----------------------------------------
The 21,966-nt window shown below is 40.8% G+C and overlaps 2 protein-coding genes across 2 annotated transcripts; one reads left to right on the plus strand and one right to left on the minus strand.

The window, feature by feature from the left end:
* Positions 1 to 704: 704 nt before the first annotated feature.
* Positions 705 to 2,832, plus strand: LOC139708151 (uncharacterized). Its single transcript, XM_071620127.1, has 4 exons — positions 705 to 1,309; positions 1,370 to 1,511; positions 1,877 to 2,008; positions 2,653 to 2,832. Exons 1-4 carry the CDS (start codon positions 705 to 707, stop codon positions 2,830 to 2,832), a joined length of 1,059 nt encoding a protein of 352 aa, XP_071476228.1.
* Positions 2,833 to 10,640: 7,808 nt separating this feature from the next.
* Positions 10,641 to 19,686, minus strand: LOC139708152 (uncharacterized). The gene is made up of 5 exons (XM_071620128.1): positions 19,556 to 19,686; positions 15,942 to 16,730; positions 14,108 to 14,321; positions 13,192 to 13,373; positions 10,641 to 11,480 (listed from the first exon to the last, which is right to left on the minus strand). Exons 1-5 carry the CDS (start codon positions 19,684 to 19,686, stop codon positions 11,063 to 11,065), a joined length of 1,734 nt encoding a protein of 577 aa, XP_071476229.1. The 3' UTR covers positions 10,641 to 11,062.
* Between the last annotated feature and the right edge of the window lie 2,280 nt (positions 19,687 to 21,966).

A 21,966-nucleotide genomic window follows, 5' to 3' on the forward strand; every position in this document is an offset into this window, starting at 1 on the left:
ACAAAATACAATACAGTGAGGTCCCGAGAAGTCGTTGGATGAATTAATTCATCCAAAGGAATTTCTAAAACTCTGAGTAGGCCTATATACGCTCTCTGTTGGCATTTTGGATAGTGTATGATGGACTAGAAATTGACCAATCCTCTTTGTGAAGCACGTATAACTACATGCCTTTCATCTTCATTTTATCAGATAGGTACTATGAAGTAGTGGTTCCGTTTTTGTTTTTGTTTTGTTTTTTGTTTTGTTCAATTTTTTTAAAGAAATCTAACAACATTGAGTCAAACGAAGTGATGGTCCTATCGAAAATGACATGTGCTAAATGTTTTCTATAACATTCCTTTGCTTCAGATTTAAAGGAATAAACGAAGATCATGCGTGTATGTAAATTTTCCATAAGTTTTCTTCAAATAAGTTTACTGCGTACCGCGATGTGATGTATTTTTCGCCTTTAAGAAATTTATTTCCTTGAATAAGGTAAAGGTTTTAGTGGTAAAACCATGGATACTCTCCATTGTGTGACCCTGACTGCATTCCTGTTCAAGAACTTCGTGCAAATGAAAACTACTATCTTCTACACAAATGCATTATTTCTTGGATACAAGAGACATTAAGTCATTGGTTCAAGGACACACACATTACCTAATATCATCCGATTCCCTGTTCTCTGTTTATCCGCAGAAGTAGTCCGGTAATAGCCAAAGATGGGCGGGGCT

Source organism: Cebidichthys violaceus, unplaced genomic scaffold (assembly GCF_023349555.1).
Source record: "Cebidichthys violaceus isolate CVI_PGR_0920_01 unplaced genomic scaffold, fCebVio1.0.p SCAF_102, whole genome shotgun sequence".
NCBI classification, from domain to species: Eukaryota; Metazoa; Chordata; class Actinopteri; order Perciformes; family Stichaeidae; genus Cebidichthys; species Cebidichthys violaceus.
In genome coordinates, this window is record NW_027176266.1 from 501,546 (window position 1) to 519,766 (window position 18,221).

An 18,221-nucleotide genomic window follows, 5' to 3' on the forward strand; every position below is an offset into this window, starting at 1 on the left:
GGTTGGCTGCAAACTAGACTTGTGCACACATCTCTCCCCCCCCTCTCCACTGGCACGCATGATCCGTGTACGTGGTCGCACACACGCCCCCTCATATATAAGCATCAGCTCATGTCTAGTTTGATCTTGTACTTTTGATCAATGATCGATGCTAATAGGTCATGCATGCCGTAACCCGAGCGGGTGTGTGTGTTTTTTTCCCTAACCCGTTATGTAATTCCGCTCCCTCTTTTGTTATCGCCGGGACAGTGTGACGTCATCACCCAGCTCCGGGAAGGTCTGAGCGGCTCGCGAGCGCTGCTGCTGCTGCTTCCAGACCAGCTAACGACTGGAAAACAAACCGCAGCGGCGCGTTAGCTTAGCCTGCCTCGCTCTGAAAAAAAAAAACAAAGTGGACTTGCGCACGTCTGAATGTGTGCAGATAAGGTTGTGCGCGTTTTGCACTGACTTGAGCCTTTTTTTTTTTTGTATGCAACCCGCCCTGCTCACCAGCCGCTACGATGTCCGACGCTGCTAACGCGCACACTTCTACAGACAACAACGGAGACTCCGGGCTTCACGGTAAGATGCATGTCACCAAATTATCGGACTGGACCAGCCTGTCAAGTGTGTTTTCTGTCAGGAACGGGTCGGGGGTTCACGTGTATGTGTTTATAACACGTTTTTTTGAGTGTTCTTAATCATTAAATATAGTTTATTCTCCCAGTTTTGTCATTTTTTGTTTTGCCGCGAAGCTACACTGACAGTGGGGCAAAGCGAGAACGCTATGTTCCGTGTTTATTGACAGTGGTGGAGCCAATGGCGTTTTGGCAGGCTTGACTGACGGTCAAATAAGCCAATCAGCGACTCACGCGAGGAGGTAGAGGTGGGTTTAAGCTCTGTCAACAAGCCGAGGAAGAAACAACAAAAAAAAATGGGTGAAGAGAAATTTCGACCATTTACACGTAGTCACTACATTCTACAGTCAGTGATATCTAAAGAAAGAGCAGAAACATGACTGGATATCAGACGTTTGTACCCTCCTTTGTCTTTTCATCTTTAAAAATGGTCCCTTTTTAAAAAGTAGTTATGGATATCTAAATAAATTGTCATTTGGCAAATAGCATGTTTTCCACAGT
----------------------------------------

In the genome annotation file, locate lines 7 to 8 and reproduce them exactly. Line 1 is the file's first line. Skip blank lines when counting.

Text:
* Between the last annotated feature and the right edge of the window lie 2,280 nt (positions 19,687 to 21,966).

A 21,966-nucleotide genomic window follows, 5' to 3' on the forward strand; every position in this document is an offset into this window, starting at 1 on the left: